At this point, having looked at all three things that God requires of us according to the prophet Micah, you might be thinking, "Wait a minute."
Wait a minute because this seems totally unfair. It seems like I'm responsible for absorbing all of the broken things in the world. It seems like I'm being asked to give up what I've got, what I've worked hard for, what I deserve, in order to make up for the empty spaces of a fallen and sinful creation.
Look, I'd love to tell you that it's enough for us to just do these things for ourselves. I'd like to say that it's doing enough justice if we just don't do anything unjust, if we just treat everyone fairly and don't add to the imbalance in the world. I'd like to say that it's okay to love mercy for yourself and just let it be wherever else it happens to be, that we don't have to celebrate it where we find it. I'd like to say that it's good enough to just be walking with God, that we don't have to be so humble that we give up all our status just to be His. I'd like to say these things, but I can't. They're just not true.
Good ideas like this only work if everyone is doing them. If everyone was doing justice in their own lives, then we wouldn't have to make up for the places where injustice still dwells. If everyone was loving mercy and celebrating second chances, then we wouldn't have to be the ones making them happen all the time. If everyone was walking humbly with God, unconcerned with status, then we wouldn't have to step down; we could just step forward. But we have to be honest about this - when was the last time everyone did anything?
But here's the thing: we can do it because it's not something we have to worry about. We don't have to worry about injustice because we know what happens next. We've seen injustice played out on the biggest stage the world has ever seen, and you know what? Darkness fell, the earth shook, the curtain tore, the dead breathed, and the tomb was empty. I don't mind taking injustice upon myself, absorbing the blows of unjust world to do a good thing in it, because I know what happens to injustice. I don't have to worry about it.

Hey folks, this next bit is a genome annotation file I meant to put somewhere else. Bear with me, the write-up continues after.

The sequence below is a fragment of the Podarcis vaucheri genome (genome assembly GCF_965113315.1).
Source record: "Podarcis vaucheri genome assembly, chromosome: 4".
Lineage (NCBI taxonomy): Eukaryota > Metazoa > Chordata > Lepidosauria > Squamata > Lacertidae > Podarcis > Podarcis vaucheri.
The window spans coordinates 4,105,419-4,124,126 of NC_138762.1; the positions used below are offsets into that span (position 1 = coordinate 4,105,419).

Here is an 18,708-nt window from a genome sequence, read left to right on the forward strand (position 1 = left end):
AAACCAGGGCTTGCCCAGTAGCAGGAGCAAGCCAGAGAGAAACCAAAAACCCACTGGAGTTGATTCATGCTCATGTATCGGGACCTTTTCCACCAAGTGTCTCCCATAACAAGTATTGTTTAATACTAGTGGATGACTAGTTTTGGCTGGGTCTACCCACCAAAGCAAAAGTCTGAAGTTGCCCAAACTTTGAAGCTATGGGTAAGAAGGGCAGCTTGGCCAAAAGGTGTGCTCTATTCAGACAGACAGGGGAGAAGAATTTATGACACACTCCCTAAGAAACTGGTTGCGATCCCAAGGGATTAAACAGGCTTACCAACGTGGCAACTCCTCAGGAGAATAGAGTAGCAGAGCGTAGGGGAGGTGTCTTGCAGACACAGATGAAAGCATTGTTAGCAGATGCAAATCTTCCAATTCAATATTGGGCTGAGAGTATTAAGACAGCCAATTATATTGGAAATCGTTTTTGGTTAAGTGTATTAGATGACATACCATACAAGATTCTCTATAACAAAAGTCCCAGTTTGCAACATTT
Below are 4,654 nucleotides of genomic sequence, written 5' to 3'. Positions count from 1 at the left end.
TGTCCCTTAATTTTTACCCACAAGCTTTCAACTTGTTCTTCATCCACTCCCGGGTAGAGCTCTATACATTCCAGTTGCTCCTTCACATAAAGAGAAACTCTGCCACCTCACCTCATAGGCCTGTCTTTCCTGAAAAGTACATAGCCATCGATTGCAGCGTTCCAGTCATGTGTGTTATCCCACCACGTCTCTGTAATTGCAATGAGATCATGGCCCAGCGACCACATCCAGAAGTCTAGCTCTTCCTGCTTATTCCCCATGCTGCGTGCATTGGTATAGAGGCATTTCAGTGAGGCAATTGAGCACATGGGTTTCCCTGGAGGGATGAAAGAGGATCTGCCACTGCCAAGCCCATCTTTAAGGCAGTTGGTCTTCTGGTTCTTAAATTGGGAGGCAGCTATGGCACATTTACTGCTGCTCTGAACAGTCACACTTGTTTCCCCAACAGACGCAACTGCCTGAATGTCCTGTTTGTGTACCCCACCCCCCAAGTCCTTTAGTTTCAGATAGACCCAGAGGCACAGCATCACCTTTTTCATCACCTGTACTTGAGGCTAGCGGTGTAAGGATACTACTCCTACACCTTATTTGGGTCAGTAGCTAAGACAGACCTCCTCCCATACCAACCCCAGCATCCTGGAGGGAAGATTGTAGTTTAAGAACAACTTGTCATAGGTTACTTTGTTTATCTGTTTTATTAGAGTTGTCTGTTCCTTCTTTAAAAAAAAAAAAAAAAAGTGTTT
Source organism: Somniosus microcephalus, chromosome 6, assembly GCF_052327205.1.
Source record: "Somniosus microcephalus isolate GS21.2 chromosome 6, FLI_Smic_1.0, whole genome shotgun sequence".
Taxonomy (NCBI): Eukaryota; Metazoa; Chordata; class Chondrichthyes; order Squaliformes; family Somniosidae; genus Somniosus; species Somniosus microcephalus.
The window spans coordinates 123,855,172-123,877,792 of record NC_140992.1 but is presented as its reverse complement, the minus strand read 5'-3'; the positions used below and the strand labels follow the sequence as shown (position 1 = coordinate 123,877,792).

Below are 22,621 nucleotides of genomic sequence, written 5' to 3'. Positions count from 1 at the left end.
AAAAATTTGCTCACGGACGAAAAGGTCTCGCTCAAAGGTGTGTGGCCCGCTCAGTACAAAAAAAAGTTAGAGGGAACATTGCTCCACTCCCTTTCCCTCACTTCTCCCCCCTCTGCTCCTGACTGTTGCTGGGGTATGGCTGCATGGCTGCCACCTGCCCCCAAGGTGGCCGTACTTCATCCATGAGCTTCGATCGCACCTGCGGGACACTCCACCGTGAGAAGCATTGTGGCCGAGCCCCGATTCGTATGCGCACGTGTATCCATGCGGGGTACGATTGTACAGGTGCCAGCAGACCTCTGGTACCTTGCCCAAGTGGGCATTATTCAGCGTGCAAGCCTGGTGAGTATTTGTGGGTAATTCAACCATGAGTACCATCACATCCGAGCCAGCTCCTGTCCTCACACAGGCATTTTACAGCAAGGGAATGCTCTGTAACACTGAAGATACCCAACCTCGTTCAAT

We don't have to worry about revenge because restitution has already been made. We don't have to feel slighted by setting someone free from their past mistakes because we've been set free. We don't have to agonize over whether to give someone a second chance because...what chance are we on again? It's too easy to say they don't deserve it; we don't deserve it. But we know what redemption is. I don't mind loving mercy and extending it to everyone, no matter what they've done, because I've seen redemption work. And I know what happens when it doesn't. I don't have to worry about it.
We don't have to worry about giving up status in this world and humbling ourselves because we know who we really are. God has taken every opportunity to tell us. Again and again in the Scriptures, He reminds us that we are His people and He is our God. But then, we get to the end of the Bible and He says it just a little different - we are His children, and He is our God. I don't mind stepping down and putting myself in my proper place, admitting to and owning all that I am and am not, freely abandoning whatever status this world wants to bestow on me because I know exactly who I am. I don't have to worry about it.
Maybe it does seem unfair that in doing what God requires, we seem to absorb more than our fair share of this world's brokenness. Maybe it does seem that if we really do what God desires, we have to give up a lot of things we're sure we deserve. But it just doesn't seem that way to me.
Because I know what happens next, and I don't have to worry about it.
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